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Kant's Categorical Imperative

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Hamer Jhon Feruelo

on 12 September 2013

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Transcript of Kant's Categorical Imperative

Kant's Categorical Imperative
The Categorical Imperative was formulated by Immanuel Kant as an attempt to provide a criteria through which to judge moral law.
It is a deontological approach to morality, i. e. it relies not on the consequences of an action but on whether an action is right or wrong for its own sake.
Types of Imperatives
1. Hypothetical Imperative
2. Categorical Imperative
Formulations of the Categorical Imperative
For Kant the most important aim for humankind is the development of the good will. This is achieved through the application of The Categorical Imperative to moral law and moral decision making. Kant's theory does not rely on the existence of god for it is based entirely on logic and rationality. For Kant, God is served when mankind acts morally toward itself using reason and logic.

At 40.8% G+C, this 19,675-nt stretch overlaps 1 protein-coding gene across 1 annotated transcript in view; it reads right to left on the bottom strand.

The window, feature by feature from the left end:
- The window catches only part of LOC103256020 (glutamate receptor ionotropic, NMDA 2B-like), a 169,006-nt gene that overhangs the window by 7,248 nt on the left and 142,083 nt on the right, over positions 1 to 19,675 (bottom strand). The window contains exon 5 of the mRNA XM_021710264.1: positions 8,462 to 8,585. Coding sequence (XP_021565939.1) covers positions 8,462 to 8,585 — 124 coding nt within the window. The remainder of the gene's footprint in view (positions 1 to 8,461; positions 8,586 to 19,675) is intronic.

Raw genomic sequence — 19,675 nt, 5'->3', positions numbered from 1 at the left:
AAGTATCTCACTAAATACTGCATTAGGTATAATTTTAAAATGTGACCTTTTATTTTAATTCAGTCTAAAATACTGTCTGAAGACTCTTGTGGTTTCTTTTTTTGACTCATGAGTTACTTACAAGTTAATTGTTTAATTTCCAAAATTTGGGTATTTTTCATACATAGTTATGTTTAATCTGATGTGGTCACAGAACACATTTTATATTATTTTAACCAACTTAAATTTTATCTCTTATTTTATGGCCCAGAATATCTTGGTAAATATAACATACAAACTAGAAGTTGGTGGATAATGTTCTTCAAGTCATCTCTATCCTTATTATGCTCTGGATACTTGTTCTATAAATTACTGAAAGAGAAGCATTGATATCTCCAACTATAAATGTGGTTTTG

Kant's Categorical Imperative
Kant's Categorical Imperative
Immanuel Kant
Kant basis his entire argument on reason.
He believed that statements about the moral law were a priori and could be reached through logic alone, independent of experience.
Hypothetical Imperative
It is entirely dependent on the consequences.
"I will do A to ensure that B and in turn C happen."
It is not based on any consequences but performs for the sake of duty only.
Formulation of the Law of Nature
"act as if the maxim of your action was to become through your will a universal law of nature."
Formula of the End
in Itself
"act in such a way that you always treat humanity, in your own person or in that of any other, not simply as a means to an end but as an end in itself."
Formula of the Kingdom of Ends
"act as if you were through your maxims a law making member of a kingdom of ends."
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